Don and Traute Moore: building a winemaking legacy

Alyson Marchi-Young
Wed, 12/27/2017 - 12:00pm

In the late 1980’s Oregon’s wine industry was still in its infancy. In Southern Oregon there were only a handful of wineries when Don and Traute Moore started planting their vineyards. “When we came to this work, we knew nothing about planting grapes” mused Don. But through trial and error, testing, learning, adaptation, and a dedicated crew by their sides, the Moore’s persisted and have become a regional powerhouse for wine.

Now, with 28 regular grape varietals, Quail Run Vineyards puts the world of wines at our fingertips. “We brought grapes from all over the world,” says Traute. “In the early years, we’d move the grapes around to find the best place for them. It’s been a 28 year learning process.” Growing global wine varietals in a small region is helped when that region has diverse topography. Quail Run has 15 distinct plots that allow for a variety of elevations, environments, and soils.

Over the years, the Moores would test blocks of wine grapes to find that perfect combination of environmental factors that brings the best out of the grapes. Sometimes a varietal would not do as well as its native source, while others flourish. For instance, they planted 5 Pinotage grapevines, originally from South Africa. Don was not enthusiastic. “It wasn’t really good,” he confessed. But, they tested the vine anyway, an experiment. To their surprise, the grape did incredibly well in the Rogue Valley. It’s now one of Don’s favorites - a “happy accident,” he says.   

As the industry started to grow, they brought in consultants from around the world, which was especially critical in those earlier years when little wine grape growing expertise was available locally. They learned “you have to be very involved with the plants themselves. The quality is much improved,” according to Don. With around 380 acres of vineyards now in Quail Run’s portfolio, a team of 25 permanent farm workers tends to the lands and crops. “They are fabulous.” Traute exalts. “They are observant and careful, and know what they are doing. I can’t speak more highly of them.”  

A point of pride for the Moores is the quality of their workforce and the closely held relationships they’ve developed over the years. Even as the agricultural industry grows and changes, their workforce has stayed with them, some employees have been there for nearly two decades. Now too, the management of Quail Run Vineyards has changed hands. The Moore’s middle son, Michael, has taken over the daily management of the business, after helping them launch their own wine label - South Stage Cellars - in 2008.

In many ways, Quail Run Vineyards mirrors the changing face of the wine industry. In Oregon, it’s growing, and attracting a new generation. “There are a lot of young people in the industry now too. That’s good,” exclaims Traute. Don adds “We have got excellent young winemakers here, they make some of the best in the US, and we are very proud of them.” Where Don and Traute were learning on the job about agricultural practices and grape cultivation, the next generation has new challenges. Marketing to export southern Oregon wines is paramount to the business. It’s a particular challenge because they are further away from a large urban core. They are always looking for ways to streamline the process of getting their products to market.     

Another challenge, which has global impacts on agriculture, is climate change. Don sees how climate has already shifted the wine industry. “The epicenter of the premium wines in the US is now coming from Oregon and Washington instead of California. In California the land is expensive, and the grape quality is declining because of blight like Red Blotch and the warming climate.” They now sell grapes to California wineries. Climate also impacts how they choose to manage their crops. “You never feel, with agriculture, that you’ve got it. And with climate change you have to adapt to that,” states Traute.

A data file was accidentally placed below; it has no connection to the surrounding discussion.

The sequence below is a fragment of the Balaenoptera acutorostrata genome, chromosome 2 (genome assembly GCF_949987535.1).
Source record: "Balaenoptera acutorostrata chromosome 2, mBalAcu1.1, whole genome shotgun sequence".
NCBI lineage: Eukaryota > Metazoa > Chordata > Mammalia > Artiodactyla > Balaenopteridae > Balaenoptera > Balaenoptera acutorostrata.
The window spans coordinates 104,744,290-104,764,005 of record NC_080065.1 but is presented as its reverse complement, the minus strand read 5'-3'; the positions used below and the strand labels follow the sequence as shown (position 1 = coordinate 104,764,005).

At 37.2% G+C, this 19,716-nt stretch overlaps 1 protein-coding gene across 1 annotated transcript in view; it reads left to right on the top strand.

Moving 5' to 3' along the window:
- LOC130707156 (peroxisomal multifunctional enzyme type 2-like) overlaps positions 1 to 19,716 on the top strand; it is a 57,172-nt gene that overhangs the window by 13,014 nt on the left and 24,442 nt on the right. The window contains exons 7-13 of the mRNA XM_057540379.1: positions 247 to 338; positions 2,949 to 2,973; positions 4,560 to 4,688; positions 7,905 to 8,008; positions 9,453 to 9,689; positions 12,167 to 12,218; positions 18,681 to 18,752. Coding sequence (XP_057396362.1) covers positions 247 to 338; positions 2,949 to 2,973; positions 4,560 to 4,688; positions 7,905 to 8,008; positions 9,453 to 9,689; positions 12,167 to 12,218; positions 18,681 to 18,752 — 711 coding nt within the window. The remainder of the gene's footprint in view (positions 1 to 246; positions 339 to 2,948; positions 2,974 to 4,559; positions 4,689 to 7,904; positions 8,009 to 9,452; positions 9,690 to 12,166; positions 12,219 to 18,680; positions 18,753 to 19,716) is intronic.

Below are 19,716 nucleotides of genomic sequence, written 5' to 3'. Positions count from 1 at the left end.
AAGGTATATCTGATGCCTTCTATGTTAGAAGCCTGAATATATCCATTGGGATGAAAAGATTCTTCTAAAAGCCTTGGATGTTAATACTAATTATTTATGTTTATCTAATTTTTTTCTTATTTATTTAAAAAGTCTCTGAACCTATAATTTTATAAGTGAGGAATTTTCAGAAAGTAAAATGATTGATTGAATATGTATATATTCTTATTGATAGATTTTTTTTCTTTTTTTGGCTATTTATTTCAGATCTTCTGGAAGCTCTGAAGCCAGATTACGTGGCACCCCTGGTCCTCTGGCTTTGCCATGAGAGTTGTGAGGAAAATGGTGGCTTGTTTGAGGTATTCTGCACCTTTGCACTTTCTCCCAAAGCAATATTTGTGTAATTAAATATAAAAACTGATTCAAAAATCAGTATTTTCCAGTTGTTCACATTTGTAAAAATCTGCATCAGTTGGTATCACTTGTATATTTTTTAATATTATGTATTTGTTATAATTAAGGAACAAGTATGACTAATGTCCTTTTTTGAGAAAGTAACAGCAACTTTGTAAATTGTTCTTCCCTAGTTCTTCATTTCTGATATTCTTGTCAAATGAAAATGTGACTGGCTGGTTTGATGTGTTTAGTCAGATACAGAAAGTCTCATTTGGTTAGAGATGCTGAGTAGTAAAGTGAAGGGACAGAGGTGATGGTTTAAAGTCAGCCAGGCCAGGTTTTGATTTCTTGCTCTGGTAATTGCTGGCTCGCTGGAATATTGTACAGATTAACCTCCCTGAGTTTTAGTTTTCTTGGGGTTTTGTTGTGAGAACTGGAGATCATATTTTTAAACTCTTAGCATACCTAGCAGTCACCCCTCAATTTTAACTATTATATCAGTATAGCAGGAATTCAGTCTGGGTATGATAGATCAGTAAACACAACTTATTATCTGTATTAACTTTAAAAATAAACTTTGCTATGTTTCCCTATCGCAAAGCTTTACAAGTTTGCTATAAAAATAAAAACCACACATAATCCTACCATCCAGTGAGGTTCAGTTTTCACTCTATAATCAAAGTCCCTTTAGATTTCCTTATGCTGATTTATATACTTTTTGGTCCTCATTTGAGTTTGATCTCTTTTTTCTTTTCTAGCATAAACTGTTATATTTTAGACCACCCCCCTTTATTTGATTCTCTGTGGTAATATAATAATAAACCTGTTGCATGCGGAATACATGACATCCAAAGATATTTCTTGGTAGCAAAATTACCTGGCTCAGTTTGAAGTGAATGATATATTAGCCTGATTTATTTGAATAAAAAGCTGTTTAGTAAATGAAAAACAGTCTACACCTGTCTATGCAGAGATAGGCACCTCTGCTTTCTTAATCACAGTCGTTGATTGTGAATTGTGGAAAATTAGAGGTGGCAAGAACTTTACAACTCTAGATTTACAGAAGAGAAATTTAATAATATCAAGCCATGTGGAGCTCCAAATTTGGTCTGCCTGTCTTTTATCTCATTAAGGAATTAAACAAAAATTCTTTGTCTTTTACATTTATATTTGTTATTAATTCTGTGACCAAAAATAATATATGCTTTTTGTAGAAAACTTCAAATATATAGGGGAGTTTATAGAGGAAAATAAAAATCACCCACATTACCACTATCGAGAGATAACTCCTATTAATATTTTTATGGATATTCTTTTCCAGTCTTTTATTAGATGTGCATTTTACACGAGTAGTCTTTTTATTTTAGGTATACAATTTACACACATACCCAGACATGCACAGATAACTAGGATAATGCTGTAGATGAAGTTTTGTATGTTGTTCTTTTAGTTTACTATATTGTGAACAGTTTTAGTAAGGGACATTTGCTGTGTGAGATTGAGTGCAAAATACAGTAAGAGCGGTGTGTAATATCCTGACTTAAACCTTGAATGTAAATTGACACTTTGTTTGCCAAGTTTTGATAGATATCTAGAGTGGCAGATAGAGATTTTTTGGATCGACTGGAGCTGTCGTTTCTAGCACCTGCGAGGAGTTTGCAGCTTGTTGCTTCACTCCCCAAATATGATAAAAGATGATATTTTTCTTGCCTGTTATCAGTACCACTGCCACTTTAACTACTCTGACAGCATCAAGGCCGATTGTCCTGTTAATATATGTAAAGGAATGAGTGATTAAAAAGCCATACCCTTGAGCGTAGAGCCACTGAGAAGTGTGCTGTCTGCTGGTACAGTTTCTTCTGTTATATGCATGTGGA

There is one other element Don and Traute are seeing - population growth in Oregon. Before Oregon’s land use system was in place, much of the agricultural land in southern region of the state was already parceled off. “There were not a lot of large lots left, so we really want to preserve that,” says Traute. “Don and I were involved early on in land use - at the beginning when they were talking about preserving the agricultural lands. I remember driving into areas with road signs that said ‘Agricultural Zone’. That’s a good idea, you know that you don’t have houses there, and you don’t have people there.” Trying to preserve lands is hard with people moving in.

That’s why Don is happy to see solutions like smaller homes being built closer together on lands that aren’t agricultural. “What they are doing (in Talent, OR) is making smaller houses. More, smaller units on non-agricultural land. In Ashland they are allowing people who have extra space add small units on their property. These things help create more concentration of people, and less expensive housing. Like so many other places, rents are going up. That needs to be addressed.”

Even with these new challenges, the Moores are optimistic about Oregon’s future. They love spending time in their community, with their family, and out in the natural world. They believe that what they love about Oregon will continue to flourish when groups like 1000 Friends of Oregon successfully fulfill our missions. “I think your organization was founded on the idea of keeping Oregon beautiful, and preserving the natural scenery. That’s what we want to support.” Don and Traute have generously supported 1000 Friends for many years, and have contributed to 1000 Friends again. We are proud to announce that South Stage Cellar wines will be served at our 2018 annual McCall Gala.

Thank you Don and Traute.